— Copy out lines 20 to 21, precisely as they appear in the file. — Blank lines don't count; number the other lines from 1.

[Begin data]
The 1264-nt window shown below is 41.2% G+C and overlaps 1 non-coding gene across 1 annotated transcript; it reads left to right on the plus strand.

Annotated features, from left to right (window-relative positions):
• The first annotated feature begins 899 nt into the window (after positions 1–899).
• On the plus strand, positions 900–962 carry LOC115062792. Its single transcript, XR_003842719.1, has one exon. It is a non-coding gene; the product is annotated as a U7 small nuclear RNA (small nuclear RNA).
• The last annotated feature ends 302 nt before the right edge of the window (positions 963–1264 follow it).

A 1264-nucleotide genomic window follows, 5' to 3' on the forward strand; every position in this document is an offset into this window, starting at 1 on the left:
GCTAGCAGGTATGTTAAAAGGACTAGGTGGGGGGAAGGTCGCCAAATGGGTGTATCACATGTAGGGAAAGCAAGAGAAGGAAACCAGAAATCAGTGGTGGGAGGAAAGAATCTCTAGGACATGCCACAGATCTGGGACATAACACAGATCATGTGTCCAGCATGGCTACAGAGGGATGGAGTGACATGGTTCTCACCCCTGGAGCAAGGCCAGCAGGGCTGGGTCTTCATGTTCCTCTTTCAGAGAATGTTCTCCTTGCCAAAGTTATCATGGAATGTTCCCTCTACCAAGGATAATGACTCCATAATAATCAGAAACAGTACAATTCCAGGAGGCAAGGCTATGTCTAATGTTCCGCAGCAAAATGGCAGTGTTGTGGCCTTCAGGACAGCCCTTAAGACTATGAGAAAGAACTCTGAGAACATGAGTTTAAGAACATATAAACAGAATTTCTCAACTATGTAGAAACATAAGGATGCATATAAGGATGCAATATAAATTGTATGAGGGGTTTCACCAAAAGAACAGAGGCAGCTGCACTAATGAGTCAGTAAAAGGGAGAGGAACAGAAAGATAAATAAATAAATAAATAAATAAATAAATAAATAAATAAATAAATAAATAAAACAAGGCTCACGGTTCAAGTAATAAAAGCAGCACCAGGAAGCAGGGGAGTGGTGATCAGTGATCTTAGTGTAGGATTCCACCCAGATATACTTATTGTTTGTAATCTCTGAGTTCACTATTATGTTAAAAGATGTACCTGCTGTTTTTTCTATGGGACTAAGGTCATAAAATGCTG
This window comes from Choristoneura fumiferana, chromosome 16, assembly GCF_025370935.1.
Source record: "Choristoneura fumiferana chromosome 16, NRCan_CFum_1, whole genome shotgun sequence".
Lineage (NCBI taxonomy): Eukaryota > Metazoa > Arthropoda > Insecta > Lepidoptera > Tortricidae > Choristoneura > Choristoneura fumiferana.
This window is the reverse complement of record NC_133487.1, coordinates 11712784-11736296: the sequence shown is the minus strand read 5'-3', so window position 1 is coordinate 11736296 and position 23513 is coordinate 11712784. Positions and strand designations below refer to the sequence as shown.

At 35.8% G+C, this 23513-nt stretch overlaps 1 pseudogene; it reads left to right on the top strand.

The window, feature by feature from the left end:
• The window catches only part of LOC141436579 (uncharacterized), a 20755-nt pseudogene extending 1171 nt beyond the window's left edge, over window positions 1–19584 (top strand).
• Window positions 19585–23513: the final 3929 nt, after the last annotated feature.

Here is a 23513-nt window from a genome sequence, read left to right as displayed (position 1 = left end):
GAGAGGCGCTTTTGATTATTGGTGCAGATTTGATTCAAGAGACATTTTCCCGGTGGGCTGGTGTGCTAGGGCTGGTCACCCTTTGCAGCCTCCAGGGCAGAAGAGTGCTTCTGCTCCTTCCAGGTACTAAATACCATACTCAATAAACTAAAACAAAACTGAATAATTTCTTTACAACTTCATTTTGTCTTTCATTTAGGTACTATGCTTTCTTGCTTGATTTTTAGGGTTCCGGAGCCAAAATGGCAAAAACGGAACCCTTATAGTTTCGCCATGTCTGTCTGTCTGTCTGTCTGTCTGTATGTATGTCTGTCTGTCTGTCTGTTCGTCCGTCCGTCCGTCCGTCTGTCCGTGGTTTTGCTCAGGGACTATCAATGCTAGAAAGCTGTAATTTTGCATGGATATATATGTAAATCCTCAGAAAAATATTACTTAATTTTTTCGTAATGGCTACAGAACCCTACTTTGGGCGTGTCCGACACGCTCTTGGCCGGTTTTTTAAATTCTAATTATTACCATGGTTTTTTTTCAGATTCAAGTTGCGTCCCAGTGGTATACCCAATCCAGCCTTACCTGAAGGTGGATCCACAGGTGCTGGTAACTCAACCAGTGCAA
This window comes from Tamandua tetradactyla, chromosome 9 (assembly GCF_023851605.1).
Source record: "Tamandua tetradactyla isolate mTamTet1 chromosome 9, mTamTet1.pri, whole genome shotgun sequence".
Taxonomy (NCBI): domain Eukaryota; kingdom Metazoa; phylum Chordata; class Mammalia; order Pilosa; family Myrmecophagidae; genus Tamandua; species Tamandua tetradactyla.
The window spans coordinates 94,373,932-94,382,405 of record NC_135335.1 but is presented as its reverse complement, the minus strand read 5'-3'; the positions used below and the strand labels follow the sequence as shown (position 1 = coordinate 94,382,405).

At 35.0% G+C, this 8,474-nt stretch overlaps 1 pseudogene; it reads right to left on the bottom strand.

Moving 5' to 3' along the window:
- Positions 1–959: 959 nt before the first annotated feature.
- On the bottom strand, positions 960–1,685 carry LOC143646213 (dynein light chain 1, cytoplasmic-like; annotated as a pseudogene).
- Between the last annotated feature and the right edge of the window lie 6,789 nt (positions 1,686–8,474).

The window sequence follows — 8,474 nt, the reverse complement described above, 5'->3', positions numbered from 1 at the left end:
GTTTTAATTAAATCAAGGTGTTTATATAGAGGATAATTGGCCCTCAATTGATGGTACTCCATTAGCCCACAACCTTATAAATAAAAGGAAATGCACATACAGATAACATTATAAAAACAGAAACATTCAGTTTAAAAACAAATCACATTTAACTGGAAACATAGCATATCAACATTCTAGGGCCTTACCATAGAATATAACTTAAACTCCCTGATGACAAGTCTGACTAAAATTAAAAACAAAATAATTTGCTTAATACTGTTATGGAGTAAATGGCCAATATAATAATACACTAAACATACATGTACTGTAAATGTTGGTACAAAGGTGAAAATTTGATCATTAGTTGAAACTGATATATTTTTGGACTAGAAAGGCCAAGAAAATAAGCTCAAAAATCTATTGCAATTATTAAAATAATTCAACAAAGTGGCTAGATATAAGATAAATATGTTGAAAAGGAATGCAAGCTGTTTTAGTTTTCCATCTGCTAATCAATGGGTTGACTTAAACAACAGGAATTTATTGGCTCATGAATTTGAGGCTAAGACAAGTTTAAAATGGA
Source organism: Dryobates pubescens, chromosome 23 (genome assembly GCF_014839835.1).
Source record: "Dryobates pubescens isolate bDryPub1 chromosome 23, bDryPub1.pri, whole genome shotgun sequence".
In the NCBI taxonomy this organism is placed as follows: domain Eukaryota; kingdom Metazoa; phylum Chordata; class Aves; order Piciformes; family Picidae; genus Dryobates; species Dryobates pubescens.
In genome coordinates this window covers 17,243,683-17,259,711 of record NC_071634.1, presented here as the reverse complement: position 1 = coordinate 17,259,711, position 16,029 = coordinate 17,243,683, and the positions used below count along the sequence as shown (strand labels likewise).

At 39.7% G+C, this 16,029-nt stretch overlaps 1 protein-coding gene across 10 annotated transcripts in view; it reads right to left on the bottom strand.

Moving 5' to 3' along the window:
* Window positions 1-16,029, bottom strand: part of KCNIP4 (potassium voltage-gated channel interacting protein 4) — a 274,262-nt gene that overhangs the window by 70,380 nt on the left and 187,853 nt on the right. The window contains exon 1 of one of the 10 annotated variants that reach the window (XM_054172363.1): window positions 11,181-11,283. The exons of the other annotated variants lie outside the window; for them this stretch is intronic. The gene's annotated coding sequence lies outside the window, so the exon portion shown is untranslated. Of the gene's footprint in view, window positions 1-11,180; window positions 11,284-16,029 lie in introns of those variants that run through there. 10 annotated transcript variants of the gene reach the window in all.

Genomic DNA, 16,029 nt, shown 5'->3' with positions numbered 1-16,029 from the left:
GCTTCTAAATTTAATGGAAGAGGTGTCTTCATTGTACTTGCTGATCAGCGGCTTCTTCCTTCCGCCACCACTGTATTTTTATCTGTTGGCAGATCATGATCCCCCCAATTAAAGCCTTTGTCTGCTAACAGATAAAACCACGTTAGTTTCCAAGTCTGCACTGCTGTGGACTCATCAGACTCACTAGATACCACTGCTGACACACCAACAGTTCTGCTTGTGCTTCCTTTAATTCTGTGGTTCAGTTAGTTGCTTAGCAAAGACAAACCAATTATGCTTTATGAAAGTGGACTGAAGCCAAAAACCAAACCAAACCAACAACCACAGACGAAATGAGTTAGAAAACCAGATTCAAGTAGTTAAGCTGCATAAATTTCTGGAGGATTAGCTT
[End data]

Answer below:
Taxonomy (NCBI): domain Eukaryota; kingdom Metazoa; phylum Chordata; class Mammalia; order Pilosa; family Myrmecophagidae; genus Tamandua; species Tamandua tetradactyla.
The window spans coordinates 94,373,932-94,382,405 of record NC_135335.1 but is presented as its reverse complement, the minus strand read 5'-3'; the positions used below and the strand labels follow the sequence as shown (position 1 = coordinate 94,382,405).